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Acceptance of students in external clinical practicums with foreign dialects and other speech-language differences

Pat Miller, M.S.,CCC-SLP

April 7, 2003



I am privileged with supervising student interns in a medical facility, as well as having the opportunity to coordinate the placement of students throughout our network. I was wondering if there are guidelines for accepting/rejecting the placement of a st


You are to be commended on your willingness to participate in the clinical training of students. This critical part of professional education requires a partnership with the university, facility and student. Student and supervisor expectations and responsibilities must be clearly communicated between all parties to ensure a ''good fit'' and a successful experience by all. Sites may develop a set of guidelines or a handbook to be shared with the university liaison and the practicum student. The Newsletter of ASHA's Special Interest Division 11: Administration and Supervision is an excellent source of information on issues in the training of student interns. Two excellent and pertinent articles are listed in the references for your consideration.

ASHA's position statement on dialects and accents states the official position of the association and the ethical conduct required of its members.

All individuals speak with an accent and/or dialect: thus, the nonacceptance of individuals into higher education programs or into the professions solely on the basis of the presence of an accent or dialect is discriminatory. Members of ASHA must not discriminate against persons who speak with an accent and/or dialect in educational programs, employment, or service delivery, and should encourage an understanding of linguistic differences among consumers and the general population. (ASHA Joint Subcommittee of the Executive Board on English Language Proficiency, 1998, p.28)
The accompanying technical report, Students and Professionals Who Speak English With Accents and Nonstandard Dialects: Issues and Recommendations, provides some specific considerations for the provision of clinical services by accent or dialect speakers. The report states that there is no research to indicate that speech-language pathologists or audiologists who speak a nonstandard dialect are unable to make appropriate diagnostic decisions or achieve appropriate treatment outcomes. Appropriate points for consideration by university faculty and clinical supervisors include:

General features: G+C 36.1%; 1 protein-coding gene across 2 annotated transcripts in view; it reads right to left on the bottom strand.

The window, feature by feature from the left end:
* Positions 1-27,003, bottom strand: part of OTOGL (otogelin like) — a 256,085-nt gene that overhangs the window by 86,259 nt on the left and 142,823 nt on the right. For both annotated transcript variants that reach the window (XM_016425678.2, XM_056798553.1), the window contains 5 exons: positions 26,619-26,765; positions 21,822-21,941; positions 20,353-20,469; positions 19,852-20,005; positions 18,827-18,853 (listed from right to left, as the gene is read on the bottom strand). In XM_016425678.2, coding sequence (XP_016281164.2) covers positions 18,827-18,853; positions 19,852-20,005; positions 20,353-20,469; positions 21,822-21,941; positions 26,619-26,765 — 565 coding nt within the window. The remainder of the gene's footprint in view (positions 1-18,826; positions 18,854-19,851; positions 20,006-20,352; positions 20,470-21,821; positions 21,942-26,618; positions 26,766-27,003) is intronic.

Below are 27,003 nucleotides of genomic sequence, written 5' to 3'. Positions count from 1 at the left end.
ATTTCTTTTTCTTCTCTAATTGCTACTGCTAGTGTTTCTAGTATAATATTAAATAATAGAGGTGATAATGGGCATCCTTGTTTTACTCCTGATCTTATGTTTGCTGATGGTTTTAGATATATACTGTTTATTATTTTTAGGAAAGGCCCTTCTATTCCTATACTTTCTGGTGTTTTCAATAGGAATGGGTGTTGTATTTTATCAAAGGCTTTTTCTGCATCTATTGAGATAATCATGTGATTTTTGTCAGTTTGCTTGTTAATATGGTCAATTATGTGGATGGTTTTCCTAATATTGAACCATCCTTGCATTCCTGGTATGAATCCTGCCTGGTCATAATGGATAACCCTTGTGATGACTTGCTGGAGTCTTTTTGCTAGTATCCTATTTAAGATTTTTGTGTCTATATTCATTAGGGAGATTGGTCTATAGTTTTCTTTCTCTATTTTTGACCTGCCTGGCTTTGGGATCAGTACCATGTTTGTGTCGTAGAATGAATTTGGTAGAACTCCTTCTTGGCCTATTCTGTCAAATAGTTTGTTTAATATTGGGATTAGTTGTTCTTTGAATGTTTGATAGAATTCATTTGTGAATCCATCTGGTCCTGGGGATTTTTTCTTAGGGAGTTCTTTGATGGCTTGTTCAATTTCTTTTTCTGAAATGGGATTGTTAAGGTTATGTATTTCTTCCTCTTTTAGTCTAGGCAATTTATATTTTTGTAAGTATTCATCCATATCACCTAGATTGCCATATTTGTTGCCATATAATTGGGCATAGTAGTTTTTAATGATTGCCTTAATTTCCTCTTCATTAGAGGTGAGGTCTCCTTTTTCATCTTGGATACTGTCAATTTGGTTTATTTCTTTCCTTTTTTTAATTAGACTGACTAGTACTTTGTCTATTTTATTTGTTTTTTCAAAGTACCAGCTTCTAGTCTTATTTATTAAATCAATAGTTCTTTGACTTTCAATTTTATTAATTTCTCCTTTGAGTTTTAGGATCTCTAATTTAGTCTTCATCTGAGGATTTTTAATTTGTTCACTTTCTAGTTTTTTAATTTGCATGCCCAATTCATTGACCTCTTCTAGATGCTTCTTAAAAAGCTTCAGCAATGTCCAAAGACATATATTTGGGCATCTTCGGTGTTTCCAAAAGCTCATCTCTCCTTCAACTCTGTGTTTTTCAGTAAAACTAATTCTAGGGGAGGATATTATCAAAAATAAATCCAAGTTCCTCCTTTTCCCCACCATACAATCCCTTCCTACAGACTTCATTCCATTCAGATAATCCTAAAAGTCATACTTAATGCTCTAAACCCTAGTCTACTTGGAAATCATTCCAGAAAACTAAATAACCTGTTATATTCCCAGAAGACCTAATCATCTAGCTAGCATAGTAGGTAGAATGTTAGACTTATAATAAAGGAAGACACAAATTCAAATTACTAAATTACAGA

• Does the individual have the expected level of knowledge in normal and disordered communication?

  • Does the individual have the expected level of diagnostic and clinical case management skills?

  • If modeling is necessary, is the individual able to model the target phoneme, grammatical feature, or other aspect of speech and language that characterizes the client's particular problem? (ASHA Joint Subcommittee of the Executive Board on English Language Proficiency, 1998,p.30)
These documents along with the ASHA Code of Ethics provide guidance in the appropriate actions for our clients and for our students in training whether they exhibit a dialect, accent, or disability. I would suggest that you apply these points for both the student with the ''squeaky'' voice and for students with ''heavy'' dialects. Is the student with the high- pitched voice intelligible? How does the voice quality specifically interfere with the provision of services to your adult population? If there are specific instances where her voice quality or a dialect prevents appropriate assessment or treatment, can the student modify her production? It is not sufficient to consider a particular voice quality as more appropriate for one setting over another. In short, you cannot make a course of voice therapy a prerequisite for placement in your facility. If the student can provide services in child settings, she should be able to provide adult based intervention as well.


American Speech-Language-Hearing Association. Code of ethics (revised). ASHA Supplement, 23, in press.

American Speech-Language-Hearing Association Joint Subcommittee of the Executive Board on English Language Proficiency. (1998). Students and professionals who speak English with accents and nonstandard dialects: Issues and recommendations. Position statement and technical report. Asha, 40 (Suppl. 18), 28-31

Montgomery, J. (1999). Accents and Dialects: Creating a National Professional Statement. Topics in Language Disorders 19(4): 78-86.

Newman, W., (2001) The Ethical and Legal Aspects of Clinical Supervision. Division 11 Newsletter, 11(3), 18-22.

O'Connor, L., (2000) A Collaborative Model to Improve the Training of Student Interns in Medical Settings, Division 11 Newsletter, 10(3) 23-24

Pat D. Miller. M.S., CCC-SLP is the Coordinator of Adult Neurogenic Practicum for Saint Louis University. She has been involved in the placement and overseeing of student practicum for over 20 years. Located in an urban, metropolitan area, Saint Louis University regularly attracts international students and has a strong emphasis on multicultural education. In addition to teaching graduate and undergraduate courses, she also serves as the coordinator of the Lynda R. Campbell Memorial Lecture Series on Topics in Diversity. Ms. Miller's professional interests include ethics and interdisciplinary education. She has served as the Chair of the college Service and Ethics Committee and is a founding member of the Center for Interdisciplinary Education and Research.

pat miller

Pat Miller, M.S.,CCC-SLP

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